This morning I had the opportunity to chat with software engineers and data scientists at the AI Dev World Conference on a topic I just happen to be v...
At Pinpoint, we offer customers two types of data models for insights across our platform that leverage data science and machine learning. Our team commonly uses a Global Data Model which leverages data across our customer base and a Custom Data Model which is specific to a single customer using their own historical data.
As with any data science model, the more data you have, the more effective the training of the model — and ultimately the accuracy of the prediction and clarity of the explanation. As a side note, when it comes to any of our data science, we value transparency. Which is why we provide explanations — or “show our homework” in the product about how a metric or prediction is calculated.
Below, we cover the advantages and disadvantages of each data model, as well as how we determine which to use for each customer.
The advantages of using a customer-specific model are straightforward. We are building a model or predictor solely off of that specific customer's data which will have the highest accuracy. This means that another company's practices, behavior, size, and engineering efficiency does not affect the customer's predictions.
Given that the model only accounts for a specific customer's behavior; not only can we form more accurate predictions, but we can make clearer and more well-defined explanations for those predictions. We will automatically default to this model unless a customer does not have enough data to meet the threshold as described in the following section.
The Global Data Model would be used when a customer does not have enough historical data (i.e.: completed issues for our Issue Forecast) to properly train the model. With fewer data points to train on, the model will not do as well when given new data to predict, leading to less accurate and less explainable predictions which is why we provide the Global Data Model. This model will most commonly be applied to newer companies, or companies just starting to use a tool such as an issue tracking platform.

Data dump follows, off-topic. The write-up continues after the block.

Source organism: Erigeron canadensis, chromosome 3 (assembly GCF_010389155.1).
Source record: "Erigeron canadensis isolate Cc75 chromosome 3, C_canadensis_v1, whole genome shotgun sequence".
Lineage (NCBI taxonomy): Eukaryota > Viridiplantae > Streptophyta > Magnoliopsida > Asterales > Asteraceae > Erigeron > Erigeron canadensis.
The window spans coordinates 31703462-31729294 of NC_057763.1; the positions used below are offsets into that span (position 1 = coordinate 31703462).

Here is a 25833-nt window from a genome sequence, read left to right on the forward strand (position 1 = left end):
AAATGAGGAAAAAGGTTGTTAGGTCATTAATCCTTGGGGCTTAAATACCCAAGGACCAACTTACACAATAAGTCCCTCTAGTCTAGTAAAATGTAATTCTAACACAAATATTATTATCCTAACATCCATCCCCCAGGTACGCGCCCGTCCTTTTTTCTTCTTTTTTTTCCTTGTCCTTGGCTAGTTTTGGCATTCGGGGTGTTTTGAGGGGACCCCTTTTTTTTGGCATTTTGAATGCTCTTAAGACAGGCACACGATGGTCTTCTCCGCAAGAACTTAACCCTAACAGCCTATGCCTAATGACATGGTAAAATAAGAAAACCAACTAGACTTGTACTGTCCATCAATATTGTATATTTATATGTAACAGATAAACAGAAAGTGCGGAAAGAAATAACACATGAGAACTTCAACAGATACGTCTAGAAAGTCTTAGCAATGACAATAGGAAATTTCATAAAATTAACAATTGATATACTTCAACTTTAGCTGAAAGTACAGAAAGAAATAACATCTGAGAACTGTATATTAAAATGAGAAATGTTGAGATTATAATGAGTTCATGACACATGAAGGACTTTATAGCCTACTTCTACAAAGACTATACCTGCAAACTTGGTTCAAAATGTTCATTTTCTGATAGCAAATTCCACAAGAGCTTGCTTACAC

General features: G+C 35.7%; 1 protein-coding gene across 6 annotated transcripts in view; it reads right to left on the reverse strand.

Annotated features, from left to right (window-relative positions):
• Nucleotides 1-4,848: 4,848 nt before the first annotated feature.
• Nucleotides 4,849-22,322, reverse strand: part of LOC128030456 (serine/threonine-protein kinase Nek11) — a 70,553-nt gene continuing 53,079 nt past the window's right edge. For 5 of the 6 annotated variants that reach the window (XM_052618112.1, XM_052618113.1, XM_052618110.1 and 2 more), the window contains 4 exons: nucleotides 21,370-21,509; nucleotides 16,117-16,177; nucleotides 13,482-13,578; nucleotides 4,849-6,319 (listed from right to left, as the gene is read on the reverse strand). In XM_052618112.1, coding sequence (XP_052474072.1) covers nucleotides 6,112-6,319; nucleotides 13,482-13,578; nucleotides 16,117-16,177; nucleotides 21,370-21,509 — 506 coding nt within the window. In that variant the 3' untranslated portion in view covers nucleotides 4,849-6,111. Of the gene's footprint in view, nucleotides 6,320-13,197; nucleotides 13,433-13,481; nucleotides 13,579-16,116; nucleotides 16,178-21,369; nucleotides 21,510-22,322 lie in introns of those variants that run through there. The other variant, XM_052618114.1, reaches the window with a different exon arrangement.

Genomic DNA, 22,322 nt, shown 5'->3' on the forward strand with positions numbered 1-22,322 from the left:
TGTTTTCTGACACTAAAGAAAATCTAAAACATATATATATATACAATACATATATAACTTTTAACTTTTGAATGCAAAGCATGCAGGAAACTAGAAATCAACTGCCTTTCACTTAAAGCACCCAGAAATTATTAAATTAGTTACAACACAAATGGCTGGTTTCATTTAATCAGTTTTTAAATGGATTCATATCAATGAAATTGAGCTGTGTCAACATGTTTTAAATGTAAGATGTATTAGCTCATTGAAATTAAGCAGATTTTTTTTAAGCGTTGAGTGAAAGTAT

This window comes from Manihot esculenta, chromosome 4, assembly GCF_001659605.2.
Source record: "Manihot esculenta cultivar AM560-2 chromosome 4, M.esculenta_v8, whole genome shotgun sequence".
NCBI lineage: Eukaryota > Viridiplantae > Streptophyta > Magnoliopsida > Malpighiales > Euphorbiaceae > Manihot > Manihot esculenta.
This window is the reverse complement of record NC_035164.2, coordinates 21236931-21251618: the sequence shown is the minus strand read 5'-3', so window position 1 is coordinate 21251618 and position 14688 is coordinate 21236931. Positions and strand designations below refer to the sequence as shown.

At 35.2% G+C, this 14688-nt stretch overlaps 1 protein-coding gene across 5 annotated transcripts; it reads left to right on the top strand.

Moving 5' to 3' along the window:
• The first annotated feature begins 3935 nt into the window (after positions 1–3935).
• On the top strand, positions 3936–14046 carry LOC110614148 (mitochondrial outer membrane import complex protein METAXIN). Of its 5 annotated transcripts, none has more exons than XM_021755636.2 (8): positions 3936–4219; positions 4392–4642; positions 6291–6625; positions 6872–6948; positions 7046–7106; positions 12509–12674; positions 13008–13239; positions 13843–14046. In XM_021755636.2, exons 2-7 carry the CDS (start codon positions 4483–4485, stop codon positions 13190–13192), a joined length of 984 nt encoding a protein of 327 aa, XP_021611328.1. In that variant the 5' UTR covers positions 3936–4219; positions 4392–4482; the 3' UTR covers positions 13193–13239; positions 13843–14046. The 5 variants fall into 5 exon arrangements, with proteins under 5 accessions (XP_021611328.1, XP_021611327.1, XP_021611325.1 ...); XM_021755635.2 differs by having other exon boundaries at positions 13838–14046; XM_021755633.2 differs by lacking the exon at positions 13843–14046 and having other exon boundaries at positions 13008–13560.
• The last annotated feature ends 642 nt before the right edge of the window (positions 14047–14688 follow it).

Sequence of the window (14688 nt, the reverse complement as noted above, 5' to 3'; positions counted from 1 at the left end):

The Global Data Model leverages a large, universal dataset that is representative of our entire customer base. This allows customers with limited historical data the benefits of getting an accurate forecast immediately, rather than waiting to have enough data to build a custom model. Because companies’ projects can vary based on their size (enterprise vs. startup) and what types of projects they are doing, we normalize the global data set so that it will be a good representation regardless of these differing factors. This helps prevent the attributes of our customer base from skewing the data set.
The determining factor for threshold has to do with a prevalent topic in data science: variance. Variance is a measure of how well the model is able to conform or adjust to new data it has never seen before. The lower the variance, the better. After experimenting with different threshold levels, we chose the lowest threshold number that would allow customers to use their own model while also maintaining an acceptable amount of variance.
As we get more data either specific to a particular customer or for our global data set, the model is only going to get more accurate with more clear cut explanations to support the predictions.
This morning I had the opportunity to chat with software engineers and data scientists at the AI Dev World Conference on...